Australia's Got Talent

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Australia's Got Talent
Genre Reality talent show
Created by Simon Cowell
Ken Warwick
Cécile Frot-Coutaz
Jason Raff
Presented by
Country of origin Australia
Original language(s) English
No. of seasons 8
No. of episodes 109
Producer(s) FremantleMedia Australia
Location(s) Various (auditions)
Regent Theatre, Melbourne (2007–09)
Docklands Studios Melbourne (2010–12)
Fox Studios, Sydney, New South Wales (2013)
Sydney Capitol Theatre, Melbourne (2016)
Running time 90 minutes
(including commercials)
Original network Seven Network (2007–12)
Nine Network (2013, 2016-)
Picture format 576i (SDTV)
1080i (HDTV) (2016-)
Original release Original series:
18 February 2007 – 10 November 2013
Revived series:
1 February 2016 – present
Related shows Britain's Got Talent
America's Got Talent
External links

Australia's Got Talent is an Australian reality television talent show which premiered on 18 February 2007 on the Seven Network. The show is based on the Got Talent series format that originated in the United Kingdom with Simon Cowell. The original judges were Tom Burlinson, Red Symons and Dannii Minogue. Burlinson and Symons did not return for season four and were replaced by Brian McFadden and Kyle Sandilands. Dawn French, Timomatic and Geri Halliwell joined the panel in season seven as replacements for McFadden and Minogue. All four judges from season seven will be replaced by Kelly Osbourne, Ian "Dicko" Dickson, Sophie Monk and Eddie Perfect in season eight.

The first season aired at 6:30pm on Sunday nights. After a successful run, the series was given a vote of confidence as Seven moved the show to a more competitive Tuesday night timeslot. The second season aired from 29 April 2008.[1] A third season, which aired on Wednesday nights, began on 4 February 2009. Its sixth season was the final season to be broadcast on Seven. The seventh season moved to the Nine Network and began airing on 11 August 2013. On 4 April 2014, it was announced that Nine had axed Australia's Got Talent due to low ratings.[2] On 8 July 2015, Nine announced that the show would be returning in 2016 for an eighth season.[3][4] On 1 February 2016, Australia's Got Talent aired for an eighth season on the Nine Network.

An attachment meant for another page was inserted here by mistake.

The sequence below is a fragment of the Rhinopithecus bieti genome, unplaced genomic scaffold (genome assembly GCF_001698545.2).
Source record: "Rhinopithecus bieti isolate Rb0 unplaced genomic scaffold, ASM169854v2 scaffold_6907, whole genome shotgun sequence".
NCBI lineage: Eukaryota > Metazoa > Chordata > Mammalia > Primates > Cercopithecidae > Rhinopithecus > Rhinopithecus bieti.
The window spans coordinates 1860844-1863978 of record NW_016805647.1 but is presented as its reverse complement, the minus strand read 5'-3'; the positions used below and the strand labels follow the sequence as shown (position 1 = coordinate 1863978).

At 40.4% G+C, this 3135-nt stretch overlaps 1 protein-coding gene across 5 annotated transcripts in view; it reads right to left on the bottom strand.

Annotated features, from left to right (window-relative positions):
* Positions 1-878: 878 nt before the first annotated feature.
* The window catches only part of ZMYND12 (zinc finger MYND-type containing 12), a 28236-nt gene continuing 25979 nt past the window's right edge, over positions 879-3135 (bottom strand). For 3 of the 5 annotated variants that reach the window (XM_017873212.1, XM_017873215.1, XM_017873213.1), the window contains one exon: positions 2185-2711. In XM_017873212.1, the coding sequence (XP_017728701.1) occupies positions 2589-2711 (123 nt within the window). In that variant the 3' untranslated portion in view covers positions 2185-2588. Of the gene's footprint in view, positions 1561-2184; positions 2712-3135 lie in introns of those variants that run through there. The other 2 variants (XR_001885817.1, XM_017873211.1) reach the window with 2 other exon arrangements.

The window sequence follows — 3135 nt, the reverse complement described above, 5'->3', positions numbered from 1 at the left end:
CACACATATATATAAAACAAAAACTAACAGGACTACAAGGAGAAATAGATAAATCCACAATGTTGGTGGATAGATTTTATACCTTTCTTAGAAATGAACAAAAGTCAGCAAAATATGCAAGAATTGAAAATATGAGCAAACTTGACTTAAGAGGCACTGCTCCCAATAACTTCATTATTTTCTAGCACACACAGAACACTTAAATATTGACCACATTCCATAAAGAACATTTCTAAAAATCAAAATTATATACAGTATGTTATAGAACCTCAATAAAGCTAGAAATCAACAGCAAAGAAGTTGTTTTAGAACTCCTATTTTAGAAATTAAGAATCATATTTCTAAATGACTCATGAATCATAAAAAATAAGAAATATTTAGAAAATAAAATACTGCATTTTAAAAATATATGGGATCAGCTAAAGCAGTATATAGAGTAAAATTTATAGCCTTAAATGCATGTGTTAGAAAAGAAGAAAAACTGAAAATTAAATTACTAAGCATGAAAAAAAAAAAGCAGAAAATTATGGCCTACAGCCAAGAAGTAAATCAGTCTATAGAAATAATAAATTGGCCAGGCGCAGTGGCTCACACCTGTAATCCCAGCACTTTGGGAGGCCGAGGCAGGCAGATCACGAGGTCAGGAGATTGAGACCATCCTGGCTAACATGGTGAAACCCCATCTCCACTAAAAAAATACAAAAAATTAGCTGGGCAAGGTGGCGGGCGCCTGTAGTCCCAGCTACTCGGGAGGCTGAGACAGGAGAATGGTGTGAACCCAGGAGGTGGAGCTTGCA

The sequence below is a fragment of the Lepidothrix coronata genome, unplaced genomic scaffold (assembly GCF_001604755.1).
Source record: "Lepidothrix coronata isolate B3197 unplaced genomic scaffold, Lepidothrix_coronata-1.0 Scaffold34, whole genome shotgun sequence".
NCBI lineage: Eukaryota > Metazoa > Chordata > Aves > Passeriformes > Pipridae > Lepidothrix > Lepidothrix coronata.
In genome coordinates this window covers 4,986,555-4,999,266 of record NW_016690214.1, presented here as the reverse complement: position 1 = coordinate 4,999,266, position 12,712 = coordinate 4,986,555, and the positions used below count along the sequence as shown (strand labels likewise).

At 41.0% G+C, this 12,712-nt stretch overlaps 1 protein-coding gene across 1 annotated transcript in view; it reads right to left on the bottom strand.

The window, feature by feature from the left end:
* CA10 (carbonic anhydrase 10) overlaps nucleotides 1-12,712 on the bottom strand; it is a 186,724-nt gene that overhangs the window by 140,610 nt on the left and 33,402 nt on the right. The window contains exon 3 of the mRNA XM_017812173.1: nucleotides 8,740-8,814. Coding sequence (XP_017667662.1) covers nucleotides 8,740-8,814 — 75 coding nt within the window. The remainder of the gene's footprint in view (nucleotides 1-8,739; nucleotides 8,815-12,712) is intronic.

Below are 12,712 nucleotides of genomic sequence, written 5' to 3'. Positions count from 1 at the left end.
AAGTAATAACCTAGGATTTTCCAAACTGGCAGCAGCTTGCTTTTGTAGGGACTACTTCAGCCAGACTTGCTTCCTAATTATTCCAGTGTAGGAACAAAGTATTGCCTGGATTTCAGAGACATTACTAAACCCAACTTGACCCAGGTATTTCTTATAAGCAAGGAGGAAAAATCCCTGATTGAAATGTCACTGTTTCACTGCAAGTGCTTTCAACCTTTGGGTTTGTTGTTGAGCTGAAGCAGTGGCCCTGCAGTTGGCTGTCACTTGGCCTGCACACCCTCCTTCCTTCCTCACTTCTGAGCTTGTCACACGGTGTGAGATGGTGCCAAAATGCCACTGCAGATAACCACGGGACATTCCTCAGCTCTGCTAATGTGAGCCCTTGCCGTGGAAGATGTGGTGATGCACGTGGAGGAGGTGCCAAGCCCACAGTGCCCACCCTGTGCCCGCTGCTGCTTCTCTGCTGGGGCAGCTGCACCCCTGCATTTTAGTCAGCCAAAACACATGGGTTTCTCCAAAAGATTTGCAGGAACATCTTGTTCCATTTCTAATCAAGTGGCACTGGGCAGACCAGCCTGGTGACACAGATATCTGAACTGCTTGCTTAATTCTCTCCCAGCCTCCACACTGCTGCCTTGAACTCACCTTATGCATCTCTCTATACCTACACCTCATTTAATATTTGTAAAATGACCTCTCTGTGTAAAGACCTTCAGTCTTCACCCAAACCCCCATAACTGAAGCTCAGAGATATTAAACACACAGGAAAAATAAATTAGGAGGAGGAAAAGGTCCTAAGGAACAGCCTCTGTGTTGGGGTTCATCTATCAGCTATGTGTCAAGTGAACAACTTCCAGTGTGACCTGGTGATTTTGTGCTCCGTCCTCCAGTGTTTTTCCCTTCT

Australia's Got Talent is a talent show that features singers, dancers, magicians, comedians and other performers of all ages competing for a top prize of A$250,000

In the first season there were four heats which saw about 20 to 25 acts competing in each heat. Approximately 60 acts in total got the approval from the judges, but only 40 were selected to compete in the semi-finals. In addition, only a fraction of the acts that progress are actually featured in full on the televised episodes. Also in the first series, during the semi-finals stage, each judge buzzed either a cross, or a tick.

The fourth season in 2010 featured a major revamp in the format, now being in tune with the nationwide audition tour conducted in the UK and US versions of the show, where nearly 500 people auditioned in total. In addition, the two existing judges Red Symons and Tom Burlinson were replaced by Brian McFadden and Kyle Sandilands. The production and filming was moved from Regent Theatre, Melbourne to Docklands Studios Melbourne, with a larger sound stage and set.

The logo used for the first and seventh seasons of Australia's Got Talent is similar to the logo used by America's Got Talent. The logo during the second to sixth seasons and season eight is similar to that used by Britain's Got Talent.

Timeline of judges[edit]

Seven Network (seasons 1–6)[edit]

Judges Seasons
1 2 3 4 5 6
Seven Network
Grant Denyer Host
Dannii Minogue Judge
Tom Burlinson Judge
Red Symons Judge
Kyle Sandilands Judge
Brian McFadden Judge
Todd McKenney1 guest
  1. ^ Todd McKenney served as a temporary replacement for Kyle Sandilands at the Melbourne auditions and filled in for Brian McFadden during the Finals showdown 2 in season 6.

Nine Network (seasons 7–present)[edit]

Judges Seasons
7 8
Nine Network
Dave Hughes Host
Kelly Osbourne Judge
Sophie Monk Judge
Eddie Perfect Judge
Ian Dickson Judge
Julia Morris Host
Kyle Sandilands Judge
Geri Halliwell Judge
Timomatic Judge
Dawn French Judge

Series summary[edit]

Season Originally Aired Result Network
Premiere Finale Winner Act Runner-up Prize
1 18 February 2007 28 April 2007 Bonnie Anderson Singer Herb Patten $250,000 Seven Network
2 29 April 2008 1 July 2008 "Smokin'" Joe Robinson Guitarist Jourdain
3 4 February 2009 22 April 2009 Mark Vincent Singer Jal Joshua
4 13 April 2010 15 June 2010 Justice Crew Dance Troupe Cameron Henderson
5 3 May 2011 2 August 2011 Jack Vidgen Singer Cosentino
6 16 April 2012 25 July 2012 Andrew De Silva Singer The Wolfe Brothers
7 11 August 2013 10 November 2013 Uncle Jed Band Greg Gould and the Chase Nine Network
8 1 February 2016 14 March 2016 Fletcher Pilon Singer/


Season 1 (2007)[edit]

The following table lists the grand finalists who were selected to advance from the semi-finals by either the judges' or the viewers' vote: